Of course everyone remembers where they were on 9-11. I was starting my Freshman year semester at Fordham University. I was young, afraid, and alone in a new city to begin with, and then the towers came down and everything changed.
I woke up and jumped down from my ridiculously high bunk bed because of all the storage my roomate had under her bed beneath me. I was living in a "quad". Four girls who didn't know each other from Adam. I groggily grabbed my shower caddie and flip flops to wear in those gross communal showers, but when I walked out into the hallway with my robe on, I realized there was a bit of commotion, and girls who I had class with at 10am weren't talking about class. I asked them what happened, went back to my dorm and put on the tv. On that tiny little tube tv that used to be in my parent's bedroom were the smoking twin towers, less than a dozen subway stops from where I was in the Bronx. Our campus was on lockdown. I tried to call a family friend who lived in the Village, but no calls were coming in or going out. Finally, I got in touch with my friend Regina (pictured above) who commuted from Long Island and was a Freshman like I was. I told her to come to my dorm since she obviously wouldn't be going anywhere. We hugged, turned on the tv and watched for hours as more and more Freshman filed into our tiny room, trying to make sense of the horrific images we were seeing.
It was a scary time in NYC, obviously. Letters were being discovered with traces of anthrax. I remember being told not to touch handrails in Penn or Union station, and that was the beginning of "see something say something". I ended up leaving Fordham at the end of that first semester. After such a tragic day, it puts life in perspective for us. I never wanted to be that far from my family again. I hated that I couldn't reach out to them and make sure they were okay. I wanted to know how my friends and family were back in DC, MD and VA after the Pentagon was attacked. I was too young and immature to deal with this kind of reality alone. I later realized no one was prepared to deal with this reality, no matter how old or how much life they had lived.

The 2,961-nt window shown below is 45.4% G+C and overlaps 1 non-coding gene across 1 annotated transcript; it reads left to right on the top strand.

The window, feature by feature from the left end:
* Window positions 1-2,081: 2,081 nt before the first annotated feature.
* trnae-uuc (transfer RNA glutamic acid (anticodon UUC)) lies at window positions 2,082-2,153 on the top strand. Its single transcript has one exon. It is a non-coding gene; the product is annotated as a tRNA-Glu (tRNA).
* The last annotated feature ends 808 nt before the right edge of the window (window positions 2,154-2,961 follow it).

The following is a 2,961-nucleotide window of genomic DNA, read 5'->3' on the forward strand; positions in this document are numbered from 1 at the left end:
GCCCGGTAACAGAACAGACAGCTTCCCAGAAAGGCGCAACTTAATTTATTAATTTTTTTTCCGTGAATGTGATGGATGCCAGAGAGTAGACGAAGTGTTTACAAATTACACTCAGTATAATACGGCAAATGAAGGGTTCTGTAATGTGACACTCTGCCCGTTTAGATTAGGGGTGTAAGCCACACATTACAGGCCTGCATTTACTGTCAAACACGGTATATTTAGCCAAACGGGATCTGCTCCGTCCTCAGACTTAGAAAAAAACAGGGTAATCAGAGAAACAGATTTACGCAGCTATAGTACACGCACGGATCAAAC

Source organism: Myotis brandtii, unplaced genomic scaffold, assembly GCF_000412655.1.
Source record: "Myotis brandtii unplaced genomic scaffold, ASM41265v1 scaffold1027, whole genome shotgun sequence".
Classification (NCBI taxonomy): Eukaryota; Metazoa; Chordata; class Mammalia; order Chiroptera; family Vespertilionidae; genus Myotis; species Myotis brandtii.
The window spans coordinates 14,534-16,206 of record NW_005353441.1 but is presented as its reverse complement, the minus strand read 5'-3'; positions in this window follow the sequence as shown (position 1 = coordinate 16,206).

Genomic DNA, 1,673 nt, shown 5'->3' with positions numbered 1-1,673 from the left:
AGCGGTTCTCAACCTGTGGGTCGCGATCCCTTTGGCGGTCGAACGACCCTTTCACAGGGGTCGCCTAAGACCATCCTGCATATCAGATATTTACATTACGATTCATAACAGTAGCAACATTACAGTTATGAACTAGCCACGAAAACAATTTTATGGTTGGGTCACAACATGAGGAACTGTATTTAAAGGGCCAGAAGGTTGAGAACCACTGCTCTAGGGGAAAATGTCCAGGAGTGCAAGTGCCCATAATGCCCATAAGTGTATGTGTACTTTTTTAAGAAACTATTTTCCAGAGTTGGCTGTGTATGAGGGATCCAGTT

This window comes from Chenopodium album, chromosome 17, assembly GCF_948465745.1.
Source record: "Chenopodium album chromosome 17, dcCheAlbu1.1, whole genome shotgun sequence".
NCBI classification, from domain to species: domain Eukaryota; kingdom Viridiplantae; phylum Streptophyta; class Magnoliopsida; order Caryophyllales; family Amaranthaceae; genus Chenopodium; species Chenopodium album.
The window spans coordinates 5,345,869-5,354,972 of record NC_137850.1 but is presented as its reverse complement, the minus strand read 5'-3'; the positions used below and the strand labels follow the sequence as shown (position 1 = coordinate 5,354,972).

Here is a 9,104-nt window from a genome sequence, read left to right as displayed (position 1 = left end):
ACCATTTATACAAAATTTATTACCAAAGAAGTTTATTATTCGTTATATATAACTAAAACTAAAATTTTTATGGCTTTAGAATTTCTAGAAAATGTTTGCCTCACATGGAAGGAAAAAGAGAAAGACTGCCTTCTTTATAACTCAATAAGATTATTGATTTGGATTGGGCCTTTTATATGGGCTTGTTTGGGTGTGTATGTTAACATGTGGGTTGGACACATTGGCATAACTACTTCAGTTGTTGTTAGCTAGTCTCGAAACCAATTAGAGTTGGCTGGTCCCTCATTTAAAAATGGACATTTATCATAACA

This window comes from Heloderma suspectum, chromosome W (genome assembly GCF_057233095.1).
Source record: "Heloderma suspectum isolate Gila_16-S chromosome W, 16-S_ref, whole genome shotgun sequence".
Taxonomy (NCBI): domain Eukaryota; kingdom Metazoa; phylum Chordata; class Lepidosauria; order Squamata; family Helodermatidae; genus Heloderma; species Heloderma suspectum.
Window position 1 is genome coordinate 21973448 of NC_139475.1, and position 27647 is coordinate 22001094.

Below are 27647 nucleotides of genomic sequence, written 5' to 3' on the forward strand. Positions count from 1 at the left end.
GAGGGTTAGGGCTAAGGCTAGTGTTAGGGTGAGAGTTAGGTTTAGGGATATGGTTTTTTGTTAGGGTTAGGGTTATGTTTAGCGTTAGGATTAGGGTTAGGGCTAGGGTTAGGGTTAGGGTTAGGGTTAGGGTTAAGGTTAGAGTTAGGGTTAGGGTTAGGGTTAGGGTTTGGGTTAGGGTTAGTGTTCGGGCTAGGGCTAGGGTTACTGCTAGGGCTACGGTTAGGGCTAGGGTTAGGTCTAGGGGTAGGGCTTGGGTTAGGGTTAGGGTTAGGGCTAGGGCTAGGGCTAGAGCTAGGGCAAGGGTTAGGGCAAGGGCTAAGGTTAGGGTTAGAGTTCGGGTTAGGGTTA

During those few months between 9-11 and the middle of December, I went into the city a lot. There were riots in the Bronx right outside our campus gates. It was a scary place, but it was also a strong place. I would walk down 5th avenue with friends and play with the toys and the "Big" piano at FAO Schwatz, street performers were still out making people laugh and sing, music was still echoing in the subway from musicians hoping for that romantic moment a record label rep discovers them, and a sign I will never forget hung in Times Square that read "You Do Us Proud, New York, New York". I took a picture with some lame digital camera from back then and the quality probably isn't the greatest, but I have it stored away in a picture book from those memories at that first semester at Fordham.
9-11 affected all of us in different ways. A family friend of ours lost her brother in the towers. There was a story at Fordham that a student's parents were on one of the planes that crashed into the towers and that they called their daughter to tell her they loved her before the plane crashed. I left New York and transferred to American University. I came back home to my city because I felt that's where I belonged. I never really felt alone in NYC after 9-11. 9-10, yeah. 9-11, something changed. Families seemed to become stronger. Friendships seemed to have a tighter bond. After 9-11 my friend Regina would often invite me to drive back to Long Island with her to spend the night at her parents' house, have a home cooked meal, shower without flip flops on, and be with family. I took her up on the offer every single time. We all needed family that day. My friend Regina and I both transferred after that first semester. Although I don't see her as often as I'd like, our friendship is a strong and unique one, that was built from putting the pieces back together that fell the day the towers fell.
Freshman year at Fordham 2001 & Summer 2016 at Gebhard's Beer Culture in NYC. Thanks for getting me through that day, Regina and becoming my family.